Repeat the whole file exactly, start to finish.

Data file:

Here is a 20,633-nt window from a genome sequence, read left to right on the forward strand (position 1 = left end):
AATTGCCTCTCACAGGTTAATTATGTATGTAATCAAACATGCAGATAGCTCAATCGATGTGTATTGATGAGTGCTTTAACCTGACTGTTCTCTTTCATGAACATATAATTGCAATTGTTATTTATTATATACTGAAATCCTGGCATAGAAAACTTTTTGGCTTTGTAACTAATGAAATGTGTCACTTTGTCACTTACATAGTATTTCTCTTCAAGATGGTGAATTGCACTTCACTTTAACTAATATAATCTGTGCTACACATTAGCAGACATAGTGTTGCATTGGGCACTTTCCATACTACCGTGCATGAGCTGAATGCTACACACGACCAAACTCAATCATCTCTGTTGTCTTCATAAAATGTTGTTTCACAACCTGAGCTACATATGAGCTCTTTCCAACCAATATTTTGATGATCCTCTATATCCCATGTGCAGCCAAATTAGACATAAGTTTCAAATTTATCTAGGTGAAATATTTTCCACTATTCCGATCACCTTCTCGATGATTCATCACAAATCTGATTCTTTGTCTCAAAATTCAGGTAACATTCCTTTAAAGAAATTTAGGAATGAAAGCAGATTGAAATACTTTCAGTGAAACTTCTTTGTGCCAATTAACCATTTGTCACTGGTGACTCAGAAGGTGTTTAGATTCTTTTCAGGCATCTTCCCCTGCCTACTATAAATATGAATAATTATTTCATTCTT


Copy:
Here is a 20,633-nt window from a genome sequence, read left to right on the forward strand (position 1 = left end):
AATTGCCTCTCACAGGTTAATTATGTATGTAATCAAACATGCAGATAGCTCAATCGATGTGTATTGATGAGTGCTTTAACCTGACTGTTCTCTTTCATGAACATATAATTGCAATTGTTATTTATTATATACTGAAATCCTGGCATAGAAAACTTTTTGGCTTTGTAACTAATGAAATGTGTCACTTTGTCACTTACATAGTATTTCTCTTCAAGATGGTGAATTGCACTTCACTTTAACTAATATAATCTGTGCTACACATTAGCAGACATAGTGTTGCATTGGGCACTTTCCATACTACCGTGCATGAGCTGAATGCTACACACGACCAAACTCAATCATCTCTGTTGTCTTCATAAAATGTTGTTTCACAACCTGAGCTACATATGAGCTCTTTCCAACCAATATTTTGATGATCCTCTATATCCCATGTGCAGCCAAATTAGACATAAGTTTCAAATTTATCTAGGTGAAATATTTTCCACTATTCCGATCACCTTCTCGATGATTCATCACAAATCTGATTCTTTGTCTCAAAATTCAGGTAACATTCCTTTAAAGAAATTTAGGAATGAAAGCAGATTGAAATACTTTCAGTGAAACTTCTTTGTGCCAATTAACCATTTGTCACTGGTGACTCAGAAGGTGTTTAGATTCTTTTCAGGCATCTTCCCCTGCCTACTATAAATATGAATAATTATTTCATTCTT